The things for the 6th, eg a Universal carrier, a Ferret, a display with mannikins, and more are in the old ammunition shelters around the courtyard, opposite one side of the old keep. There are a few big guns around the courtyard. The shop/mini museum for the 6th is rarely open now, not that was very much in  it anyways.

If you see any old guy sweeping up around the 6th's displays he's most likely one of - or the only - old soldiers who look after it and will be willing to talk to you.

 

22 minutes ago, noelh said:

I have a soft spot for the 6th and the 'skins'. 👍

What Irish/Ulster man interested in military history does not? :lol:

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2 hours ago, Black Knight said:

@noelh The Enniskillen Castle museum has a small display about Enniskillen and a wee café at the main entrance. The bit devoted to the 27th foot and the regiments it evolved from and then evolved into, eg the RIR, are in the old castle keep. Be aware, you need to up several flights of stairs, which whilst modern and fairly wide they are steep.

 

What Irish/Ulster man interested in military history does not? :lol:

Excuse me, I'm not so old that I can't manage a few stairs. 😂😬 

 

Oh yes the Inniskillings are up there in terms of interest. I still have a Historex Inniskilling in the stash. Besides Grandad was a pre war  regular in the Royal Artillery, an old contemptible indeed. So I'm very interested in that part of my history.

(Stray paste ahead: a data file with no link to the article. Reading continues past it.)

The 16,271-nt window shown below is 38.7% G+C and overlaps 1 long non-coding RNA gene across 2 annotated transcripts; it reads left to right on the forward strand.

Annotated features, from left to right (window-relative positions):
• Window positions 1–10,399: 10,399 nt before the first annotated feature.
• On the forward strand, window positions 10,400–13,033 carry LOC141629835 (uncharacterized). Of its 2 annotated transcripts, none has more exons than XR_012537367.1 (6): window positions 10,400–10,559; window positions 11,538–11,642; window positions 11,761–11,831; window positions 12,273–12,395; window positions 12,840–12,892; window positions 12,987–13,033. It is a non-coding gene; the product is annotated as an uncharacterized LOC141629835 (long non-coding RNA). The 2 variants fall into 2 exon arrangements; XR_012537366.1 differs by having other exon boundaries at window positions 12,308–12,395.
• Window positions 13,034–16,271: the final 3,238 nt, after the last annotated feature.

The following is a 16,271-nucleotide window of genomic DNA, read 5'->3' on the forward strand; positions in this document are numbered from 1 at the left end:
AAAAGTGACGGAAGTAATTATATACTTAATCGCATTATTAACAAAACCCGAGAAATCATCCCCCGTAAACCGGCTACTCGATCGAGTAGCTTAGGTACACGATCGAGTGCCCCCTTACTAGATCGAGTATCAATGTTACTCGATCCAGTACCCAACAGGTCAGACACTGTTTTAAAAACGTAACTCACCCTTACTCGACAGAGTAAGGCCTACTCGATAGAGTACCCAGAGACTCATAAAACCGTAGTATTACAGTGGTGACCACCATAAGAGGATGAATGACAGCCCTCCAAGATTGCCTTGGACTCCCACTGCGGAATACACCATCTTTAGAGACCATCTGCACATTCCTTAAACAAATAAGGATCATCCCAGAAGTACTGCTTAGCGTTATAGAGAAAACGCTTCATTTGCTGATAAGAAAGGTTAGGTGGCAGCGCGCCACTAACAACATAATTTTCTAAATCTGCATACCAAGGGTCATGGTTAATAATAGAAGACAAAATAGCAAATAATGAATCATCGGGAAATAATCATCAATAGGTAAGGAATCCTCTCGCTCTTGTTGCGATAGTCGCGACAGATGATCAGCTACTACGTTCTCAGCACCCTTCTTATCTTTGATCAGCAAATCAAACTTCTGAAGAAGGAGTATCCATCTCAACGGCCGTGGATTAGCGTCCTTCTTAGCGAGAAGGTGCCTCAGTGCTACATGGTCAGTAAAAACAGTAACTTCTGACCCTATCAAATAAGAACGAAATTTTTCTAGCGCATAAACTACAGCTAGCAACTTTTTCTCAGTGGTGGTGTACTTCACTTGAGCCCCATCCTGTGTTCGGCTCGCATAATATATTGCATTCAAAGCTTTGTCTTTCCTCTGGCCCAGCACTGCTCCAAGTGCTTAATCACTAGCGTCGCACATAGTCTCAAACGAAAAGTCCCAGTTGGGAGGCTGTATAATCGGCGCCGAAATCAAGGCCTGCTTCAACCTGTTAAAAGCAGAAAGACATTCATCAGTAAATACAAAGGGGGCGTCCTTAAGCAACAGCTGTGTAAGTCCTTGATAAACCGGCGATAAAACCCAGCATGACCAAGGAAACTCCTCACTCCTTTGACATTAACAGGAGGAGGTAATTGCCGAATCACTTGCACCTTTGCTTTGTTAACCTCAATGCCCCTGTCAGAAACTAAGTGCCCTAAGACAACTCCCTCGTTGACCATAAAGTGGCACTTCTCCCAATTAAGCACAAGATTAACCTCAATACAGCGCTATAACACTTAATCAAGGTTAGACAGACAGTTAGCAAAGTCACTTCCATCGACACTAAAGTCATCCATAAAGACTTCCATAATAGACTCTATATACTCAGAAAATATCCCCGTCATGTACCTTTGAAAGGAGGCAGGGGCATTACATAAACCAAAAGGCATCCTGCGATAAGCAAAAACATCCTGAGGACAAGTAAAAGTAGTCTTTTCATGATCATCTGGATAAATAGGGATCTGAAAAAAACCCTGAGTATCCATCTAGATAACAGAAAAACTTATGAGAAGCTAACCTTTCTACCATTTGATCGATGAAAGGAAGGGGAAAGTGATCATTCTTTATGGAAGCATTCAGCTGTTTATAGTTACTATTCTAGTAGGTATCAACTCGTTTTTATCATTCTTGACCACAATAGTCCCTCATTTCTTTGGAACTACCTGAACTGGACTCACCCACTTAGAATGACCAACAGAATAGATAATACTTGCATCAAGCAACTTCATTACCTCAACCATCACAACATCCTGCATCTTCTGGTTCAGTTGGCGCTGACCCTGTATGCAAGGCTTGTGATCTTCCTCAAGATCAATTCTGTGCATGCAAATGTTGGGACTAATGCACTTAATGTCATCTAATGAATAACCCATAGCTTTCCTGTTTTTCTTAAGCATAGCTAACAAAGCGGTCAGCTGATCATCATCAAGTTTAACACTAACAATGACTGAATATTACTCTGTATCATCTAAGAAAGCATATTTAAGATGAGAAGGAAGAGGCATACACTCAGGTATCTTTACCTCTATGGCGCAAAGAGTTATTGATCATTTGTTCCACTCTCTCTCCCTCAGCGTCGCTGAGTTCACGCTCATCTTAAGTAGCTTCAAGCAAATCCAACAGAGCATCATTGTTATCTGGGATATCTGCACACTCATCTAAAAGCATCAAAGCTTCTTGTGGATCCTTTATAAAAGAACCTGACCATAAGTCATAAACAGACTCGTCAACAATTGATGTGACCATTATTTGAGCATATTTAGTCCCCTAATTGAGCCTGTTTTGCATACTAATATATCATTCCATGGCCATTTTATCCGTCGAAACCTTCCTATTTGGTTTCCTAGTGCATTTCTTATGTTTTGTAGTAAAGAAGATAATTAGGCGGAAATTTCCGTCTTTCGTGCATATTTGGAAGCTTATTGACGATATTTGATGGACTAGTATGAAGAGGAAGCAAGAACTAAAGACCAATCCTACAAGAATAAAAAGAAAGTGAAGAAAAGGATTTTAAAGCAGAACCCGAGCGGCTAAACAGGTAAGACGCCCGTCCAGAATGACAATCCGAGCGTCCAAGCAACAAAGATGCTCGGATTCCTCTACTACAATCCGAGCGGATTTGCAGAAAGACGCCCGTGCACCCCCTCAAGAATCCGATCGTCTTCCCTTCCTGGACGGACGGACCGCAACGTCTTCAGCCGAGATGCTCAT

You mention a Universal Carrier. If you ever venture into the Free State have a visit to the national museum in Collins barracks. They have one in half Irish and half British markings. Plus lots of other stuff marking our shared history. 

Edited by noelh
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3 hours ago, ERK said:

Give this a try  -   you just need to scroll through the different pages  for Armies/Units/Regiments/etc, its been very useful to me with my Waterloo dio.

 

Erk.

 

http://centjours.mont-saint-jean.com/detail_uniformes_uniteBR.php?rubrique=U&uniformes=112&drapeau=


This is fantastic, now if only there was one for the Peninsular War.

 

But this just indicates just how big the Napoleonic Uniform question is - a whole site, looks like 100s of different uniforms and that is just from Belgium 1815.

 

Imagine how many there would be for all the nations covering the whole geography and the whole period 1803-1815. That’s why books can only scratch the surface.

 

Cheers,

 

Nigel

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That's a great resource. Had a quick look through. But you could spend hours ploughing through it. 

 

I looked up the British Hussar regiments. It's Ironic that the old Airfix 10th Hussar kit could be built as any any Hussar regiment at Waterloo except the 10th. Who had red shakos rather than busbys. 

 

 

Edited by noelh
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The work of Lucien Rousellot is also excellent and highly regarded for its integrity there is also a book of his work that I have and that is another most excellent and authoritative tome, as has been mentioned his work is also available 'pon CD's for a modest cost sans text.

 

The Eugene Leliepvre plates used to appear with the Historex kits are authoritative works of which I have a complete set and seem freely available digitally on the internet.

Edited by dromia
Fact correction, Eugene Leliepvre did the Historex plates not Rousellot.
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In response to the OP I have all three he is looking at.

 

I really like the Haythornthwaite book and its image style however it is not complete as it is a representative selection of uniforms of the period.